Late Fall is usually the beginning of the “softer season” on Salt Spring & the Gulf Islands & on Vancouver Island. Although our Winter weather is more like a long late Fall or a prolonged early Spring, it is still considered our “off season”. This year, the so-called off season remains busy. Hmmm….
Tourism drives real estate sales in secondary home/recreational markets, & then all other businesses experience good outcomes. The engine of those positive results is a stellar visitor experience, & the downturn in tourism between 2009 & 2012 did affect real estate outcomes in all coastal discretionary regions.
Slowly, since late summer of 2013, a slow resurgence in visitor arrivals began. Most businesses on Salt Spring, in summer/early Fall, this 2014 year, did see their “season” as the best since 2007. This local business outcome is a clear signal of an improving trend for real estate sales in all recreational areas.
Entry Level Residential Patterns
The pattern of entry level residential sales, that began in Fall 2013, has continued throughout 2014. Inventory in this property segment is thinning. Sales volume has increased substantially. List prices are slowly stabilizing, in that entry level category. The viewing price point considered by the buyer for same is also rising…from a search between 300,000 & 500,000 to one that would include properties up to 700,000. All good news for a strengthening market.
There has been a small increase, this year, in residential sales between 1 & 1.8 million. Some of these are step-in ready newer homes on large view acreages. A few are older homes on pleasing waterfront parcels, able to be enjoyed as summer places for now, & ready to develop as permanent homes later.
Although many of these options had been listed between 2 & 6 years, & had come down significantly in list prices before selling, their eventual sales do point to a renewal of interest in the higher end opportunities…a sign of an authentic recovery for a secondary home marketplace. Yes, offers are lower than sellers might have hoped for, but the fact of interest is a market dynamic that predicts change…& on an uptick momentum.
Sign of Recovery: Undeveloped Land Sales
Another sign of a recovery: the slow increase in undeveloped land sales. When a buyer will purchase a lot or acreage, in a “by choice” region, to either “hold” or to develop, it shows a growing confidence in the overall economy…& a recognition of where the best deals might be found. Secondary home markets may have seen a 45% drop in value since 2008’s meltdowns. An investor-buyer recognizes this is a premier moment to act in such markets.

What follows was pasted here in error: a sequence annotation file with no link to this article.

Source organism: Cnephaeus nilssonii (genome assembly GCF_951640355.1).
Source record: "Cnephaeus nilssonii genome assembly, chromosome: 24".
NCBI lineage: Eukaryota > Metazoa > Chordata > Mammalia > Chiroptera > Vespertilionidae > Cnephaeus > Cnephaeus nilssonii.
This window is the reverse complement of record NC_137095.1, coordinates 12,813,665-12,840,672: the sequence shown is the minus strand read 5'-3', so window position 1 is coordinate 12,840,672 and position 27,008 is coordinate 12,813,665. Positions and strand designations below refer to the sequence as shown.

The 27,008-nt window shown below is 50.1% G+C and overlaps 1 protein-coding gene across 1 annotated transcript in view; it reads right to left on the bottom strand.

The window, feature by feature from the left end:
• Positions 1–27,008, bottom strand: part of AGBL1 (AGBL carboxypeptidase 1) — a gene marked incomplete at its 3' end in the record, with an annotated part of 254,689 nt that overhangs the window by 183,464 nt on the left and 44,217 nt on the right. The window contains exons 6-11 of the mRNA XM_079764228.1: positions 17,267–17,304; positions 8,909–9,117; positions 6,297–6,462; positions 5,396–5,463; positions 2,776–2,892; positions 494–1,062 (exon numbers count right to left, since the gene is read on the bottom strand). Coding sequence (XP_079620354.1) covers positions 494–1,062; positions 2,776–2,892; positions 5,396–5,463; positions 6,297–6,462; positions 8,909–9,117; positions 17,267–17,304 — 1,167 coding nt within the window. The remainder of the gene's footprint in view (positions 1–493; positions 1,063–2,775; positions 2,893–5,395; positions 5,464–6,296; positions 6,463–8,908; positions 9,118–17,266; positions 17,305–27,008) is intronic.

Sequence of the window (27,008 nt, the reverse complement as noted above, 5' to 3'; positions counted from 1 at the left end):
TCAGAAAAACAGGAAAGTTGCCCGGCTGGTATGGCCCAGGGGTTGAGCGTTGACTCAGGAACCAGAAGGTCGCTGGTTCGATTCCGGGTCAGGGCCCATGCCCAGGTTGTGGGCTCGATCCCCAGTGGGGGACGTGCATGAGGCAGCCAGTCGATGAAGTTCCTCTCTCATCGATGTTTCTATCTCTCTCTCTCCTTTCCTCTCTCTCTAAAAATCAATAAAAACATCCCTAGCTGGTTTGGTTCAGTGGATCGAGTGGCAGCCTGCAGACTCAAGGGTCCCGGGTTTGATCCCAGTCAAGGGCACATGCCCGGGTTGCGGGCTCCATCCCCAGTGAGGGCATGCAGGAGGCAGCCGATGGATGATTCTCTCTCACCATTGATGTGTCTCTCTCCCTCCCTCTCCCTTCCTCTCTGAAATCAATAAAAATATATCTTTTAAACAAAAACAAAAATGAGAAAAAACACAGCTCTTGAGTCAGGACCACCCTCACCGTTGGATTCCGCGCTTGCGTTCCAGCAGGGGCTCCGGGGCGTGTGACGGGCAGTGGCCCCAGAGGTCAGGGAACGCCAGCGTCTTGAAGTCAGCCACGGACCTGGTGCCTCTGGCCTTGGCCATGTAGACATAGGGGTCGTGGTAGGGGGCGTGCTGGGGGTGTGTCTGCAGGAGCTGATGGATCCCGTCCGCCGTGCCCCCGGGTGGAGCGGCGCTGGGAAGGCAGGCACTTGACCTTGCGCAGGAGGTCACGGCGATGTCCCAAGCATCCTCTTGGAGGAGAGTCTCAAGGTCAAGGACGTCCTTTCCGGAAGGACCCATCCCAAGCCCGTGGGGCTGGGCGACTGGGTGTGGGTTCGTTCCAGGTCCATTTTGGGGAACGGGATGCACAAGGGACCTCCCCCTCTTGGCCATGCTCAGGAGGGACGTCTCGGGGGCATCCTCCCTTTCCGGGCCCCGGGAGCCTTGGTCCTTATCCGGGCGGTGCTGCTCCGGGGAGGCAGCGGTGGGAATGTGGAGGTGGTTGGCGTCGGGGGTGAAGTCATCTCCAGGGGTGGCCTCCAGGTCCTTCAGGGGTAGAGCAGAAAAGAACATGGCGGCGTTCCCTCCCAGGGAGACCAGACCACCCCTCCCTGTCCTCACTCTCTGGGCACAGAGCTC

In spite of lateness in the year, the property viewings & subsequent sales continue on Salt Spring, on the Gulf Islands, & on Vancouver Island. Yes, the bulk of such sales are still in that entry level residential category, but prices of same are rising.
Our usual Pacific Northwest Coast “season” (May to October) seems to have shifted this year to an August beginning…& it is still continuing.
2014 may be recognized as the true transition year between a severe & prolonged downmarket and a serious hard asset uptick. If so, then our Spring Market (in play by March Break) in 2015 may show higher prices & less inventory.
Recently, tax assessed values were being relied upon by buyers as market value indicators. This may be another area of upcoming change. Previously, in all secondary home regions, market value was always much higher than government tax assessments. This recent timeline in favour of buyers may be slow-dancing to the seller side of the transaction equation. February 2015 should tell the tale.
Change in The Buyer Profile?
One serious change post-downturn (which may have been in place since 2006, in all secondary home/discretionary regions): the buyer profile. Pre-2008 economic meltdowns, that “boomer” demographic was a strong buyer profile on Salt Spring & the Gulf Islands, & on Vancouver Island. An aging population in this segment may lead to a reliance on “millenials”…& their property decisions may be very different from those earlier boomer desires.
Will secondary home marketplaces be as popular? Hmmm…that might be the big unknown, for all discretionary/recreational communities. Changing tastes mean changing visitor outcomes…which directly affect real estate sales in all “by choice” regions. Hmmm, indeed!
Many positive signs, then, as we ease to the final weeks of 2014. Continuing entry level sales activity, growing interest in undeveloped land, a slow renewal of sales in the million plus range, a recognition of excellent values in secondary home markets…plus a renewed safe haven seeking.
All indicators point to better days for tourism & real estate sales in all coastal discretionary areas. The recovery is not even-handed, but it is underway.